'4B. Levy of purchase tax on certain goods. - Where a dealer who is liable to pay tax under this Act purchases any goods other than those specified in Schedule B from any source and -

(i) uses them within the State in the manufacture of goods specified in Schedule B, or

(ii) uses them within the State in the manufacture of any goods, other than those specified in Schedule B, and sends the goods so manufactured outside the State in any manner other than by way of sale in the course of inter-State trade or commerce or in the course of export out of the territory of India, or

(iii) uses such goods for a purpose other than that of resale within the State or sale in the course of inter-State trade or commerce or in the course of export out of the territory of India, or

(iv) sends them outside the State other than by way of sale in the course of inter-State trade or commerce or in the course of export out of the territory of India,

and no tax is payable on the purchase of such goods under any other provision of this Act, there shall be levied a tax on the purchase of such goods at such rate not exceeding the rate specified under sub-section (1) of section 5 as the State Government may direct.'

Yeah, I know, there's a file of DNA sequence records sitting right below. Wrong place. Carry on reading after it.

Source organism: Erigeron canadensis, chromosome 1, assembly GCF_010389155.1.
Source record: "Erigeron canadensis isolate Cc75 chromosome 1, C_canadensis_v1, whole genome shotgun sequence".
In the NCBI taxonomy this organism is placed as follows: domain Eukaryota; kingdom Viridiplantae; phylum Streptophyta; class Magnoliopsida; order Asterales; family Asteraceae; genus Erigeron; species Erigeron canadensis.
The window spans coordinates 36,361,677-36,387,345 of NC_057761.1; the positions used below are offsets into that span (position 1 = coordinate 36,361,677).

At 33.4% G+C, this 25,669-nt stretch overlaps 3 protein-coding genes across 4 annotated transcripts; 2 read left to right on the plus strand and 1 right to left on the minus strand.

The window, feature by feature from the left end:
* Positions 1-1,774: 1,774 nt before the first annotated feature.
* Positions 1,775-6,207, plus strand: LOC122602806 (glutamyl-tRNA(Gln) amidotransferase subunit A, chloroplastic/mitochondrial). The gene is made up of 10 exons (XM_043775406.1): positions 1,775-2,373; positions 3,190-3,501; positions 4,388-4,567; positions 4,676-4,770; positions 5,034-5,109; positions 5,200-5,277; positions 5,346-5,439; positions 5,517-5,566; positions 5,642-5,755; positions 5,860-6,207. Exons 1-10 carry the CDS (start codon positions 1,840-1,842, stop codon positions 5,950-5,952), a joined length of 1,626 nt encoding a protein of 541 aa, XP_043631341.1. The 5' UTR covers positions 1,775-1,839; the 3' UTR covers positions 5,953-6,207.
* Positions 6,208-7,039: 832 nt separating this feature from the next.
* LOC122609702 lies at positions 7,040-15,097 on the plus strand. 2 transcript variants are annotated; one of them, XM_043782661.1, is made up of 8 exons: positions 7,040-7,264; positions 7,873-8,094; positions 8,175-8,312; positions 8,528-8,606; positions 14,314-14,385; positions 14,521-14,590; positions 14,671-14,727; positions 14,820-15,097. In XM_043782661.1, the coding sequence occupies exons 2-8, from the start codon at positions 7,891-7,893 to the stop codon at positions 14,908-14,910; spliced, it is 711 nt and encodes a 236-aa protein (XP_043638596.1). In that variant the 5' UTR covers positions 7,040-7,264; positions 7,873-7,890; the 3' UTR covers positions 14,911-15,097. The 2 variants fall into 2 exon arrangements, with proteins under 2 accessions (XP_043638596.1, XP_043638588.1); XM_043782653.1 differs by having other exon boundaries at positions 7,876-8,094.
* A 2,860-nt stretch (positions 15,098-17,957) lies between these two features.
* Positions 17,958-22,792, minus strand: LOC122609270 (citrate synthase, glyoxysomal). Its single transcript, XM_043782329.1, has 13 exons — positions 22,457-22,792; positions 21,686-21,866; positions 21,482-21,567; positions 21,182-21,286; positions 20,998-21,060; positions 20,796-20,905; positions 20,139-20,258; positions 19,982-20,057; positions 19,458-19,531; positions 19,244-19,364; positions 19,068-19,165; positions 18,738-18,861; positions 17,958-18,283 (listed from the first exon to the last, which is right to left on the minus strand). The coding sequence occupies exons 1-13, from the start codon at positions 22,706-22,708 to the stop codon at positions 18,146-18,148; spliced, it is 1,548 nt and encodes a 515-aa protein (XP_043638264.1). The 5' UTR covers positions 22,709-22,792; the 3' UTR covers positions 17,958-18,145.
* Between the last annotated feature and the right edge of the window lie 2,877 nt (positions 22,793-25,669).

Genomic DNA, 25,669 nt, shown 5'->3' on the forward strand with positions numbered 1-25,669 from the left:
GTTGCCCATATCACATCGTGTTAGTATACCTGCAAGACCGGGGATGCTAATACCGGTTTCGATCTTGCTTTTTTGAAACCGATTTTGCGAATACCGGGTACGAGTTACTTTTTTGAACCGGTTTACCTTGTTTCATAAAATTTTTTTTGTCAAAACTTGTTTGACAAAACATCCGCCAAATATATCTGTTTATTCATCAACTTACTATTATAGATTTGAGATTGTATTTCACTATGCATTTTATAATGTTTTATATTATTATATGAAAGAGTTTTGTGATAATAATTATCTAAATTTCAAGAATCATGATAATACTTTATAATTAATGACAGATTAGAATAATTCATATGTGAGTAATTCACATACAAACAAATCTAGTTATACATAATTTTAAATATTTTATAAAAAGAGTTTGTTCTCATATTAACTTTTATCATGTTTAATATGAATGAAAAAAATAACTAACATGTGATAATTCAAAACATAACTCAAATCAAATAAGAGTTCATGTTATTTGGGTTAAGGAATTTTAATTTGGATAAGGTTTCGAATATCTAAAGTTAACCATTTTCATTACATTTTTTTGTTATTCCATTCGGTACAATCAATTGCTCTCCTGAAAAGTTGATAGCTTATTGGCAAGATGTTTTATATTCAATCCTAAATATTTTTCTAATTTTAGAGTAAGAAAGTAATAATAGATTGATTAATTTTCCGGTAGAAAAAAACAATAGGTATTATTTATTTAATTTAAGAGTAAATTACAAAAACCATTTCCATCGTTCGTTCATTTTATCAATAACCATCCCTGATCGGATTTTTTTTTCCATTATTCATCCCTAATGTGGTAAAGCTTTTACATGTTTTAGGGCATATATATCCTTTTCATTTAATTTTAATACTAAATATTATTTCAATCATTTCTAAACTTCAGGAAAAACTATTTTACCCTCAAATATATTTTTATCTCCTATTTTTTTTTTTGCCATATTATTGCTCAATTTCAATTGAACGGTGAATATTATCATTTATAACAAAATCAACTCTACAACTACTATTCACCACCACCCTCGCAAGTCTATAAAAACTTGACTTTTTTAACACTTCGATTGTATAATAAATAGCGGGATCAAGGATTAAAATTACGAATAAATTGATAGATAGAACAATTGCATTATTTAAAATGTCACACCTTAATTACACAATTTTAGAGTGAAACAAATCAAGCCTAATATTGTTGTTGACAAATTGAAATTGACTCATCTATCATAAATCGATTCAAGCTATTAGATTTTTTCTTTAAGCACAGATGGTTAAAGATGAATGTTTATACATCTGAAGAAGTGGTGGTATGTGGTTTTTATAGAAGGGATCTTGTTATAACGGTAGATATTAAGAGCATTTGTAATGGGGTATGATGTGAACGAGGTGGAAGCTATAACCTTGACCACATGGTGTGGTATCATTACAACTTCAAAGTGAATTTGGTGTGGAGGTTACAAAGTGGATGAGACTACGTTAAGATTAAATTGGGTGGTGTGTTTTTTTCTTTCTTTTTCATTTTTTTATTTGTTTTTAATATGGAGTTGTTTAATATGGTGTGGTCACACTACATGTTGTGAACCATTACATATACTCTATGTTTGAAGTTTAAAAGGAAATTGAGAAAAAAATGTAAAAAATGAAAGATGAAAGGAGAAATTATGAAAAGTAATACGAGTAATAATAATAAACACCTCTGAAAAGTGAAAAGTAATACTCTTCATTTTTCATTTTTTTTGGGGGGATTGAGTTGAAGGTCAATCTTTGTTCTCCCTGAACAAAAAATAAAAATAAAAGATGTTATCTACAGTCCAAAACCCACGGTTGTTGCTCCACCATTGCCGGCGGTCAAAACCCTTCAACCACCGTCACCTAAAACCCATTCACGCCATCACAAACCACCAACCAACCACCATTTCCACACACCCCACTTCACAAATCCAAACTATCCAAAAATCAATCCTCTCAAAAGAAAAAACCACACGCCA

3. A reading of this sections shows that a dealer is liable to pay tax under the Act if he purchases any goods other than those specified in Schedule B from any source. There is no ambiguity in the section. The intention of the legislature seems to be quite clear. It is settled law of interpretation that the words are to be interpreted as they appear in the provision, simple and grammatical meaning is to be given to them and nothing can be added or substracted. Goods specified in Schedule B to the Act from any source purchased by the dealer are exempt from the payment of the purchase tax. Section 2(d) of the Act defines 'dealer', which is as under :

'Dealer means any person including a department of Government, who in the normal course of trade, sells or purchases any goods in the State of Punjab, irrespective of the fact that the main place of business of person is outside the said State and where the main place of business of any such person is not in the said State, dealer includes the local manager or agent of such person in Punjab in respect of such business.

Explanations. - (1) A co-operative society or a club or any association which sells or supplies goods to its members or purchases goods specified Schedule C is a dealer within the meaning of this clause.

(2) A factor, a broker, a commission agent, a dealers agent, an auctioneer or any other mercantile agent by whatever name called, and whether of the same description as hereinbefore mentioned or not, who carries on the business of selling, supplying or purchasing goods, and who has in the customary course of business, authority to sell goods belonging to the principals or purchase goods on their behalf is a dealer.

(3) For the purposes of this clause, Government will include the Central Government or the Government of any other State.'